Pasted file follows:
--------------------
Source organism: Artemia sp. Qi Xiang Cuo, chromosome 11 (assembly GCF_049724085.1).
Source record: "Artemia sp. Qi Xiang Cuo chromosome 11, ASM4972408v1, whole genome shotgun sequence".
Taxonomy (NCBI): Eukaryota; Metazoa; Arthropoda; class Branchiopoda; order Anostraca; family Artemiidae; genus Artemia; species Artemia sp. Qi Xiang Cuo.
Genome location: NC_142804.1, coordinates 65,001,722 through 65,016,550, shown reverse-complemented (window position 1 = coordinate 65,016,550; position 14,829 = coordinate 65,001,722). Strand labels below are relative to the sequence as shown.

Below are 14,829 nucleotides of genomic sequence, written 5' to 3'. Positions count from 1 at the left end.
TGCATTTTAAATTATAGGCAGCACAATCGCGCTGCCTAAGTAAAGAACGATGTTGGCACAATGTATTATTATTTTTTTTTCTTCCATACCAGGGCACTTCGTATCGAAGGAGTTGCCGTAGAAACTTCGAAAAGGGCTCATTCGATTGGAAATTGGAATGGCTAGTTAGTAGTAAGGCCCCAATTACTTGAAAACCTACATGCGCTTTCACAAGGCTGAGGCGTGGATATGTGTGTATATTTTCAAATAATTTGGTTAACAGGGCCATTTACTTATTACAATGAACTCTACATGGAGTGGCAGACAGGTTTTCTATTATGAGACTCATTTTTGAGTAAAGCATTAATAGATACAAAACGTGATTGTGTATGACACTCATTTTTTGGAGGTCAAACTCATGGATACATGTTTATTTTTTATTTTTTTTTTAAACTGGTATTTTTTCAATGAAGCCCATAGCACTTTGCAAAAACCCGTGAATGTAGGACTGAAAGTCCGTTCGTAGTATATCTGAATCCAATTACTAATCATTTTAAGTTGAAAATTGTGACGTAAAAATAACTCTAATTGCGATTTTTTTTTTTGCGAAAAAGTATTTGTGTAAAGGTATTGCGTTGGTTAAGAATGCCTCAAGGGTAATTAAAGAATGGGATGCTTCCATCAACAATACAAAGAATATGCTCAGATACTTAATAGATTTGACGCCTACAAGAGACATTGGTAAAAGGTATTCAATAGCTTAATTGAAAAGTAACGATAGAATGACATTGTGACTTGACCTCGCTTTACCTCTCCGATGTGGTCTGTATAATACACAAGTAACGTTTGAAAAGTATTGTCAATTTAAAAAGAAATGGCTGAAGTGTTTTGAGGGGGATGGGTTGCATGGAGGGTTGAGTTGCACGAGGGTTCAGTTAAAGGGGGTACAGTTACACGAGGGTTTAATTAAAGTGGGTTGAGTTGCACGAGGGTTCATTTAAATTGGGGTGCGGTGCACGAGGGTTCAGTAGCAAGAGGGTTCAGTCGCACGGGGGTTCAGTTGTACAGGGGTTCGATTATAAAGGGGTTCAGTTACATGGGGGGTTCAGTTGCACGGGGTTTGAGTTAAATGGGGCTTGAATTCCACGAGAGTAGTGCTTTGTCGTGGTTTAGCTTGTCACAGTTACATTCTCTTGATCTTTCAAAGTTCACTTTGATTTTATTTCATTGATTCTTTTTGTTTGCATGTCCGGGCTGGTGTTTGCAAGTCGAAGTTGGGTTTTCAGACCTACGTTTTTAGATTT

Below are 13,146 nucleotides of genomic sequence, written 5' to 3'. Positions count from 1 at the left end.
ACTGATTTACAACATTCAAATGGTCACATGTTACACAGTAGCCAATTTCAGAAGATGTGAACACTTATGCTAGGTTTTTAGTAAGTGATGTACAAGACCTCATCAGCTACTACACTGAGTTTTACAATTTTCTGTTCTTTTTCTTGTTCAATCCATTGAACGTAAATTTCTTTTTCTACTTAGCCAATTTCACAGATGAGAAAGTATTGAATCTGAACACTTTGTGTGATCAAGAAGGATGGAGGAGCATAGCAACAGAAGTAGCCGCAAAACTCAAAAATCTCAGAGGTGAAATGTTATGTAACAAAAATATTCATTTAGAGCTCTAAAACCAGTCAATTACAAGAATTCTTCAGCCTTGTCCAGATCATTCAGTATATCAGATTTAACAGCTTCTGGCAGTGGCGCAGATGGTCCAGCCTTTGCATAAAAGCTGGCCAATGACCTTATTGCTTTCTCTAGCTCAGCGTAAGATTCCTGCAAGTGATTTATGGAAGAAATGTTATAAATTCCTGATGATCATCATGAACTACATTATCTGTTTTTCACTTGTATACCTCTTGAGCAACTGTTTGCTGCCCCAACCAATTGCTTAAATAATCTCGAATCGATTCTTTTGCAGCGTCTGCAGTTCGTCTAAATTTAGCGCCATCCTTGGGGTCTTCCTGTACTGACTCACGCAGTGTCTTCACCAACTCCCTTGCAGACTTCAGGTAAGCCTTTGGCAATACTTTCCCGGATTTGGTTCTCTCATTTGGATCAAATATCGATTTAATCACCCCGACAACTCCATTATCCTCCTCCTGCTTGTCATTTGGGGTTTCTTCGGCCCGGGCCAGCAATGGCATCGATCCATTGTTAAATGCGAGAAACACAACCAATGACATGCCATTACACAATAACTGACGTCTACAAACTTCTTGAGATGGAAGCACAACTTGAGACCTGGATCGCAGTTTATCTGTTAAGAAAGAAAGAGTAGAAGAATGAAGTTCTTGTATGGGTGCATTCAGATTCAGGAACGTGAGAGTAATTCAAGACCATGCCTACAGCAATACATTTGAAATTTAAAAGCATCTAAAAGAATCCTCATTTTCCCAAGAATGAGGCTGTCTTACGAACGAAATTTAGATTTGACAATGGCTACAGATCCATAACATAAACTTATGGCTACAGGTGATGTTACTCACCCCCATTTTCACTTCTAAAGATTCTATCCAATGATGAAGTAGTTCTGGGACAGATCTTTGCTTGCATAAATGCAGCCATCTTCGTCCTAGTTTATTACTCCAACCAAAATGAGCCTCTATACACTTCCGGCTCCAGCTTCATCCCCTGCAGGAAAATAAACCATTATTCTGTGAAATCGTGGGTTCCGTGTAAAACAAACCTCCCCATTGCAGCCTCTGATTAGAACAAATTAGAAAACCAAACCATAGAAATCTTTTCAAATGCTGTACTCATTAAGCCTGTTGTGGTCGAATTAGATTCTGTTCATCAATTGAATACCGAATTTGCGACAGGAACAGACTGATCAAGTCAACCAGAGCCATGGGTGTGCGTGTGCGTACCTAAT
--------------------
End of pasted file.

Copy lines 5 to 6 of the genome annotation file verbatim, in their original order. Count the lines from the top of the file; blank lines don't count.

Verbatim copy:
Below are 14,829 nucleotides of genomic sequence, written 5' to 3'. Positions count from 1 at the left end.
TGCATTTTAAATTATAGGCAGCACAATCGCGCTGCCTAAGTAAAGAACGATGTTGGCACAATGTATTATTATTTTTTTTTCTTCCATACCAGGGCACTTCGTATCGAAGGAGTTGCCGTAGAAACTTCGAAAAGGGCTCATTCGATTGGAAATTGGAATGGCTAGTTAGTAGTAAGGCCCCAATTACTTGAAAACCTACATGCGCTTTCACAAGGCTGAGGCGTGGATATGTGTGTATATTTTCAAATAATTTGGTTAACAGGGCCATTTACTTATTACAATGAACTCTACATGGAGTGGCAGACAGGTTTTCTATTATGAGACTCATTTTTGAGTAAAGCATTAATAGATACAAAACGTGATTGTGTATGACACTCATTTTTTGGAGGTCAAACTCATGGATACATGTTTATTTTTTATTTTTTTTTTAAACTGGTATTTTTTCAATGAAGCCCATAGCACTTTGCAAAAACCCGTGAATGTAGGACTGAAAGTCCGTTCGTAGTATATCTGAATCCAATTACTAATCATTTTAAGTTGAAAATTGTGACGTAAAAATAACTCTAATTGCGATTTTTTTTTTTGCGAAAAAGTATTTGTGTAAAGGTATTGCGTTGGTTAAGAATGCCTCAAGGGTAATTAAAGAATGGGATGCTTCCATCAACAATACAAAGAATATGCTCAGATACTTAATAGATTTGACGCCTACAAGAGACATTGGTAAAAGGTATTCAATAGCTTAATTGAAAAGTAACGATAGAATGACATTGTGACTTGACCTCGCTTTACCTCTCCGATGTGGTCTGTATAATACACAAGTAACGTTTGAAAAGTATTGTCAATTTAAAAAGAAATGGCTGAAGTGTTTTGAGGGGGATGGGTTGCATGGAGGGTTGAGTTGCACGAGGGTTCAGTTAAAGGGGGTACAGTTACACGAGGGTTTAATTAAAGTGGGTTGAGTTGCACGAGGGTTCATTTAAATTGGGGTGCGGTGCACGAGGGTTCAGTAGCAAGAGGGTTCAGTCGCACGGGGGTTCAGTTGTACAGGGGTTCGATTATAAAGGGGTTCAGTTACATGGGGGGTTCAGTTGCACGGGGTTTGAGTTAAATGGGGCTTGAATTCCACGAGAGTAGTGCTTTGTCGTGGTTTAGCTTGTCACAGTTACATTCTCTTGATCTTTCAAAGTTCACTTTGATTTTATTTCATTGATTCTTTTTGTTTGCATGTCCGGGCTGGTGTTTGCAAGTCGAAGTTGGGTTTTCAGACCTACGTTTTTAGATTT